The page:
Be careful not to swap one problem for another

Martin Leeming

Producers seeking sustainable alternatives to shrink wrapping should stop to consider the true benefits of the packaging they select, says Martin Leeming, CEO of TrakRap

SHRINK wrapping is high on energy consumption and low on environmental sustainability, so it is understandable that producers are actively seeking alternative packaging options.

When looking to introduce more sustainable packaging, the first decision for many manufacturers has been to remove plastic. But the reality is that, despite their noble intentions, many will almost certainly have increased the carbon footprint of their products by doing this.

This is because they have focused on the end material and not the footprint involved in production.

Take the example of a switch to cardboard packaging. Cardboard is often heralded as a more environmentally friendly alternative to plastic because it is biodegradable, but it has a huge carbon footprint.

To produce corrugated cardboard, trees need to be harvested, shipped to pulp mills, pulped, formed, pressed, dried and rolled, before being sent to corrugating plants and made into cardboard.

This process demands an enormous amount of energy. Worse still, when the cardboard decomposes carbon is released back into the atmosphere, contributing to rising global temperatures.

The end result is that businesses which simply swap packaging materials so they can claim to have reduced plastic are often actually doubling their carbon impact in doing so.

A great example of this contradictory action is the banning of plastic carrier bags in UK supermarkets and replacing them with paper alternatives.

What was not taken into account was that the carbon footprint of a paper bag is approximately five times larger than that of a plastic bag. So, supermarkets simply swapped one problem for another.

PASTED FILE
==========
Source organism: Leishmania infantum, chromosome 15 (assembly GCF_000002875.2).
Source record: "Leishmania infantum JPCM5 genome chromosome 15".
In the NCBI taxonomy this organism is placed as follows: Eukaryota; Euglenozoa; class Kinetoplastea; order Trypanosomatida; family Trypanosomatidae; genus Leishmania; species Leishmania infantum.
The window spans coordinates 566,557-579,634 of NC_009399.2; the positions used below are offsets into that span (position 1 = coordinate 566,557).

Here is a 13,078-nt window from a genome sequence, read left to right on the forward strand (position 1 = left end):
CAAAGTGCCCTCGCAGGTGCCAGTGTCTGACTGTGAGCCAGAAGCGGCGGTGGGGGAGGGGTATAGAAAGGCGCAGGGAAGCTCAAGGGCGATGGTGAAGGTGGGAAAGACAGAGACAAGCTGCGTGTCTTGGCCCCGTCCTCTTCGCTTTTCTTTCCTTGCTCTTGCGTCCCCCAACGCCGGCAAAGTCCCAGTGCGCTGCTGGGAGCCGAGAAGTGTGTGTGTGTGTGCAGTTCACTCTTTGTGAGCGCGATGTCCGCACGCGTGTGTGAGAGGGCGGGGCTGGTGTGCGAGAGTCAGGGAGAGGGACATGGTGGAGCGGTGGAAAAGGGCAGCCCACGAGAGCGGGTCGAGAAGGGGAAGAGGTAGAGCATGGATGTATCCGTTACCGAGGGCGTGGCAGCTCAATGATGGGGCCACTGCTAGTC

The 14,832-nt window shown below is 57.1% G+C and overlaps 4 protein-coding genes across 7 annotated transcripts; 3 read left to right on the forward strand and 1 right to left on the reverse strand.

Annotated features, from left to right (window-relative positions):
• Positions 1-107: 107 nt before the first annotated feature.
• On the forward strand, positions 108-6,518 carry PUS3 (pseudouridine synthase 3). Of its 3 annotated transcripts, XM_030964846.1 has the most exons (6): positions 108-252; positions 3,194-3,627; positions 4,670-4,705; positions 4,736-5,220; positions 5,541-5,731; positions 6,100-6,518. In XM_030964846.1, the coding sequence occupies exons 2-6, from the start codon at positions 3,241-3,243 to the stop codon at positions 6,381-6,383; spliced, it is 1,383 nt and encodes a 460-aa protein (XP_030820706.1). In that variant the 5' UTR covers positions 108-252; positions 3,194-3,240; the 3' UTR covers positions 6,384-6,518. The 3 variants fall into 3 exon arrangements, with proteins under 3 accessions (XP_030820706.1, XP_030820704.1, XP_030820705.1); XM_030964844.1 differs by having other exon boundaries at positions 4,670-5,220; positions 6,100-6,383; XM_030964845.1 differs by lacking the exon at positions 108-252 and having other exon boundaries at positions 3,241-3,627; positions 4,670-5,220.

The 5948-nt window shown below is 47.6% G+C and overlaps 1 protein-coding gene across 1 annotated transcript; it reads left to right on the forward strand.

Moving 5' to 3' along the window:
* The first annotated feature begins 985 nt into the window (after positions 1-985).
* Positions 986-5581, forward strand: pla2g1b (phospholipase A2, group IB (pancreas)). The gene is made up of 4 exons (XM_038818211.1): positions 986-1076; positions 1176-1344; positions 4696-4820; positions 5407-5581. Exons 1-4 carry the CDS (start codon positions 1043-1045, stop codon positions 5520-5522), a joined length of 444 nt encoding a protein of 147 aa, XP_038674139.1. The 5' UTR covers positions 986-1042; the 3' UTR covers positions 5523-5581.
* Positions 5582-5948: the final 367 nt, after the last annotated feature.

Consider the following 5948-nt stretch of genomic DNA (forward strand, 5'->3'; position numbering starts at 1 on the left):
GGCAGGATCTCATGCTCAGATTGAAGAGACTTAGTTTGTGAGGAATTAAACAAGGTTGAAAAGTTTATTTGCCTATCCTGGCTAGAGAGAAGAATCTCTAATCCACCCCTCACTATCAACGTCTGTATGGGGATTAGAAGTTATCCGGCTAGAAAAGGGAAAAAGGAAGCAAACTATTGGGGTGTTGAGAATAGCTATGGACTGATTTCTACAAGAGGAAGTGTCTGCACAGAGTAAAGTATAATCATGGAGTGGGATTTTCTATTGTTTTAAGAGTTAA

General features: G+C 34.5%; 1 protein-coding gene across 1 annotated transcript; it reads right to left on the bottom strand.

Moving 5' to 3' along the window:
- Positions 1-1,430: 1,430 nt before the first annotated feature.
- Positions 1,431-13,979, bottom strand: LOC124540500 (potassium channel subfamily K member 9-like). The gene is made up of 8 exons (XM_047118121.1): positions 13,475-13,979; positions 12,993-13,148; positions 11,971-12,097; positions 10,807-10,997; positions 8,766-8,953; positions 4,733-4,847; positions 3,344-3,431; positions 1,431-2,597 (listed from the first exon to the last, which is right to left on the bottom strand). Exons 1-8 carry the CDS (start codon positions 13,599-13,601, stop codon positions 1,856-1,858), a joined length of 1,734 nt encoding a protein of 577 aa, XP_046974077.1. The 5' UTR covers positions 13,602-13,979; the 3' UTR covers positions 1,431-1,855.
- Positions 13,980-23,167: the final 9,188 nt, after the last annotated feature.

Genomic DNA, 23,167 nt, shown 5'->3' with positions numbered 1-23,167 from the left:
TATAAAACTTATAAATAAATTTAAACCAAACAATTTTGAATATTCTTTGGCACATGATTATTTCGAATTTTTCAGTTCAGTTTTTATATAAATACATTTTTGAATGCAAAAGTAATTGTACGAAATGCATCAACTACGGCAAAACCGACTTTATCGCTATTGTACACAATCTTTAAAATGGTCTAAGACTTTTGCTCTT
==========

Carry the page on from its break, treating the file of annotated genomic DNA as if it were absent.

Genuinely sustainable solutions are available for manufacturers and processors keen to explore alternative packaging in a bid to reduce their carbon footprint. The first step is to move to alternative packaging methods which eliminate the use of heat tunnels from the packaging process entirely.

For example, orbital wrapping systems are a great alternative to shrink wrap and are becoming more commonly used, particularly in food and drink manufacturing factories.

Systems such as TrakRap use ‘cold wrap’ technology – a process where an ultra-thin stretch of film that is 100% recyclable and lightweight is applied directly to products.

No heat is required to wrap and protect the items, saving as much as 90% energy when compared to shrink wrapping.

To further enhance the sustainability benefits, these systems can also be used in conjunction with innovative packaging solutions such as corrugate or recyclable rPET trays. These products use up to 70% less cartonboard in their production than traditional trays and are 100% recyclable.

There’s a strong argument that truly sustainable packaging means making the producer and user fully accountable for the way we treat packaging throughout its life.

This was the driving force behind the development of GreenRap and the ‘GreenSac’. This distinctive green coloured plastic allows TrakRap wrap to be easily identified and separated when it is removed, then simply placed in the GreenSac and returned as part of a closed loop system.

Sustainability is rightly a major consideration for businesses – and it can be easily achieved in the packaging process with the implementation of the right technology.